Monday, June 15, 2009

1984


Sixty years ago this week, a science fiction novel was published in London as the author lay dying in a TB clinic in Stroud in Gloucestershire. The man was only 46 and it was the book that killed him but what a book. He typed the final draft with a typewriter balanced on his knees in bed. He had a fever and he was in pain. The climate of the Isle of Jura, where the book was typed, is damp and cold, conditions that could not be worse for someone infected with TB.

The novel was ‘1984’ and the man was George Orwell. It is difficult to think of another SF&F novel that has had a greater impact on our culture. Indeed, few literary works of any type have had more impact.

Orwellian has taken its place alongside Shakespearian and Dickensian. The words of the novel has been incorporated into our very language: Room 101, Big Brother, Newspeak, Doublethink, Duckspeak, Prole, Thoughtcrime, Thought Police, Unperson................

Or how about the three great slogans of The Party of Oceania: “WAR IS PEACE
FREEDOM IS SLAVERY, IGNORANCE IS STRENGTH."

Like all good books, 1984 has been repeatedly banned. The USSR banned it as anticommunist. In 1981, Jackson County in Florida tried to ban it as pro-communist and sexual. The American Library Association in 1984 banned 1984 because of its “bleak warning of totalitarian government and censorship.” Great stuff guys! That’s the way to treat a book about censorship – censor it! That’s how you treat a book that describes how totalitarian organisations control through sexual repression – censor all mention of sex. This is in the “You couldn’t make it up” category.

George Orwell perpetually had to explain that the book was not an anti-socialist pamphlet. For example, in this letter he wrote to Henson of the United Automobile Workers in the USA.

"My recent novel [Nineteen Eighty-Four] is NOT intended as an attack on Socialism or on the British Labour Party (of which I am a supporter) but as a show-up of the perversions ... which have already been partly realized in Communism and Fascism. ...The scene of the book is laid in Britain in order to emphasize that the English-speaking races are not innately better than anyone else and that totalitarianism, if not fought against, could triumph anywhere."

The novel is about power, how it corrupts and how it becomes an end in itself. It is about how an organisation can cling on to power indefinitely if it controls all reality, including history, the news and even the meaning of words, and people’s emotions, love and sexuality being the most powerful emotional drive of all. It is about how control depends on control of the middle classes; hold them and the proles can be kept quiet with bread and circuses, contrary to Marxist philosophy. It is not about ideology at all. Ingsoc and Oceania have no ideology except control.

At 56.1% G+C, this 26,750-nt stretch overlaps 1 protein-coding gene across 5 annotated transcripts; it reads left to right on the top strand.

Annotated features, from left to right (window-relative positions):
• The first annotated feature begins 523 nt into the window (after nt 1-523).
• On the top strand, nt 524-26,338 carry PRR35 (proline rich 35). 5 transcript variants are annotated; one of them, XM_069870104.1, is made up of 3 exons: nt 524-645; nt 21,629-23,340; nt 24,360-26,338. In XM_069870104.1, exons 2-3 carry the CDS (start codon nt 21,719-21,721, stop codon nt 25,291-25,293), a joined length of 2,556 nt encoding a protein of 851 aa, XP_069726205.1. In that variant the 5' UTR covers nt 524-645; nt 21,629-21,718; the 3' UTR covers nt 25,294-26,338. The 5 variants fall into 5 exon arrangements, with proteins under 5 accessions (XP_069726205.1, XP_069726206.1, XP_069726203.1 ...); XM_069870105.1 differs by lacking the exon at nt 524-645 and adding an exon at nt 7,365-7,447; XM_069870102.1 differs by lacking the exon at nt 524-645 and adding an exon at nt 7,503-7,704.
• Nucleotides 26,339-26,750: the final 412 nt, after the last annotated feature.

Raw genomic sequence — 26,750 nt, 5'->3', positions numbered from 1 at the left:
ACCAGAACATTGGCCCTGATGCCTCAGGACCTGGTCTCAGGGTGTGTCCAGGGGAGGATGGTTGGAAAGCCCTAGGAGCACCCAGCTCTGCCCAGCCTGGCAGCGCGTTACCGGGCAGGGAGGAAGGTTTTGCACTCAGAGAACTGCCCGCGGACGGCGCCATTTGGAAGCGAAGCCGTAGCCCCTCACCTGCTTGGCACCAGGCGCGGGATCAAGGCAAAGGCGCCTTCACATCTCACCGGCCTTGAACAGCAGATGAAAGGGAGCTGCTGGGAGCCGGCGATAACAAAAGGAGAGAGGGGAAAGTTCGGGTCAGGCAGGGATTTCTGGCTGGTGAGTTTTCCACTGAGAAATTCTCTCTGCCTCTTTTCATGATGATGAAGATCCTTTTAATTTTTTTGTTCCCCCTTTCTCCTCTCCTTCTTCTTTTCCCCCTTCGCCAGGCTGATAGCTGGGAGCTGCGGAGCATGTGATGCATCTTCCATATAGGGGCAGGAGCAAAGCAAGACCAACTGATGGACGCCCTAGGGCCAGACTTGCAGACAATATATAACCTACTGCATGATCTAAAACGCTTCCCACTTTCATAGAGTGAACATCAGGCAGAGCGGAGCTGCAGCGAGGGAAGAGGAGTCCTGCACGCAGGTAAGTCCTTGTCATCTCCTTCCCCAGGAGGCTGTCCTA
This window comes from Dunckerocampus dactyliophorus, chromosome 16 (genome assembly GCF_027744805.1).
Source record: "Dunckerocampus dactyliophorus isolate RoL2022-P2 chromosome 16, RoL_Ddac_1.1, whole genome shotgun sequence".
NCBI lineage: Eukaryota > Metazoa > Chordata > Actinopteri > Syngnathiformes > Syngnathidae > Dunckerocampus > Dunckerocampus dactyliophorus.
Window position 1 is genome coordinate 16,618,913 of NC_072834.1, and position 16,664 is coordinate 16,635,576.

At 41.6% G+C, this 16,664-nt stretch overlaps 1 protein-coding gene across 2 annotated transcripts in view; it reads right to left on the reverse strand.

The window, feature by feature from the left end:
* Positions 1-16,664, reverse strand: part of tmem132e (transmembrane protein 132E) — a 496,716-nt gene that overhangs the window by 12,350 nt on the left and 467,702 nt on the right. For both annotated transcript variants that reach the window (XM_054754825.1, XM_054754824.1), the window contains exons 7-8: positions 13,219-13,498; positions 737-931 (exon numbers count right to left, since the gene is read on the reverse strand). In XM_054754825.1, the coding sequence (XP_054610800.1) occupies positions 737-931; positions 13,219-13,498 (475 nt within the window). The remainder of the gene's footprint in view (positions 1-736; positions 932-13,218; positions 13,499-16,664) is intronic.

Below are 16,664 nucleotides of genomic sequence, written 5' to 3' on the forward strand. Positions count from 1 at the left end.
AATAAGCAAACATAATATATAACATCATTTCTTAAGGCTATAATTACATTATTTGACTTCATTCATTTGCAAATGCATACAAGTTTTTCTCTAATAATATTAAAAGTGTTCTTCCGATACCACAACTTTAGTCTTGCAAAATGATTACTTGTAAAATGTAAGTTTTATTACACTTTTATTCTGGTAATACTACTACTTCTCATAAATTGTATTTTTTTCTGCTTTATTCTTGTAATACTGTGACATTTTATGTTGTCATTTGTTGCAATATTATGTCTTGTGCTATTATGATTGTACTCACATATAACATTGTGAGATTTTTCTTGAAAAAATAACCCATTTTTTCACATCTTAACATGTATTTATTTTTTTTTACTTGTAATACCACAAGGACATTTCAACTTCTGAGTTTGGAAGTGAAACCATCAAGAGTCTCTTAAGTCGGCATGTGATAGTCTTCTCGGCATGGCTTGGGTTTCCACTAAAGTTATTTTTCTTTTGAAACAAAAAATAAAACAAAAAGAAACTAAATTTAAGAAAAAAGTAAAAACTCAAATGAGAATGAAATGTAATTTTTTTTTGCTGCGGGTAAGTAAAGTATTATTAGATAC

Let’s leave the last word to The Party:

"The Party seeks power entirely for its own sake. We are not interested in the good of others; we are interested solely in power. Not wealth or luxury or long life or happiness: only power, pure power. What pure power means you will understand presently. We are different from all the oligarchies of the past, in that we know what we are doing. All the others, even those who resembled ourselves, were cowards and hypocrites. The German Nazis and the Russian Communists came very close to us in their methods, but they never had the courage to recognize their own motives. They pretended, perhaps they even believed, that they had seized power unwillingly and for a limited time, and that just round the corner there lay a paradise where human beings would be free and equal. We are not like that. We know that no one ever seizes power with the intention of relinquishing it. Power is not a means; it is an end. One does not establish a dictatorship in order to safeguard a revolution; one makes the revolution in order to establish the dictatorship. The object of persecution is persecution. The object of torture is torture. The object of power is power."